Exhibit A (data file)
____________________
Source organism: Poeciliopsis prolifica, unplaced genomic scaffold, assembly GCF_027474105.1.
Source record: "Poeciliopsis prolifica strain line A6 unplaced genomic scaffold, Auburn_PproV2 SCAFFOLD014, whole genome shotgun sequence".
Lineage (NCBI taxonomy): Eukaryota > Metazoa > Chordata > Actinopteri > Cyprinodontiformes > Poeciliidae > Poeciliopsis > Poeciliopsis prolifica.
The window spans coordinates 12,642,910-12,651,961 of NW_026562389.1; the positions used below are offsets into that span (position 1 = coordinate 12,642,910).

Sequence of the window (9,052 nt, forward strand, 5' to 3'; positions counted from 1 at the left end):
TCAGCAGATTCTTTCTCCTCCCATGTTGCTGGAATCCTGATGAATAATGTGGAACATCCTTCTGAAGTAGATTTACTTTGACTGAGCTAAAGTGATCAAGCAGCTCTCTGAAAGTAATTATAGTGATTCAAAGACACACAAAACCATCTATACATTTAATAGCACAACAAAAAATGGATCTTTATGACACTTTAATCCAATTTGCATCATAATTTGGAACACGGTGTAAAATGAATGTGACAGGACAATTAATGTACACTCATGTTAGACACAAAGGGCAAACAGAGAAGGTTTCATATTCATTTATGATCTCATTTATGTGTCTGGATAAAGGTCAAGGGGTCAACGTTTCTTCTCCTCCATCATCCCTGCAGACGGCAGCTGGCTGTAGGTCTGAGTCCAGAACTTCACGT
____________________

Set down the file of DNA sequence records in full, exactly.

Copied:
Source organism: Poeciliopsis prolifica, unplaced genomic scaffold, assembly GCF_027474105.1.
Source record: "Poeciliopsis prolifica strain line A6 unplaced genomic scaffold, Auburn_PproV2 SCAFFOLD014, whole genome shotgun sequence".
Lineage (NCBI taxonomy): Eukaryota > Metazoa > Chordata > Actinopteri > Cyprinodontiformes > Poeciliidae > Poeciliopsis > Poeciliopsis prolifica.
The window spans coordinates 12,642,910-12,651,961 of NW_026562389.1; the positions used below are offsets into that span (position 1 = coordinate 12,642,910).

Sequence of the window (9,052 nt, forward strand, 5' to 3'; positions counted from 1 at the left end):
TCAGCAGATTCTTTCTCCTCCCATGTTGCTGGAATCCTGATGAATAATGTGGAACATCCTTCTGAAGTAGATTTACTTTGACTGAGCTAAAGTGATCAAGCAGCTCTCTGAAAGTAATTATAGTGATTCAAAGACACACAAAACCATCTATACATTTAATAGCACAACAAAAAATGGATCTTTATGACACTTTAATCCAATTTGCATCATAATTTGGAACACGGTGTAAAATGAATGTGACAGGACAATTAATGTACACTCATGTTAGACACAAAGGGCAAACAGAGAAGGTTTCATATTCATTTATGATCTCATTTATGTGTCTGGATAAAGGTCAAGGGGTCAACGTTTCTTCTCCTCCATCATCCCTGCAGACGGCAGCTGGCTGTAGGTCTGAGTCCAGAACTTCACGT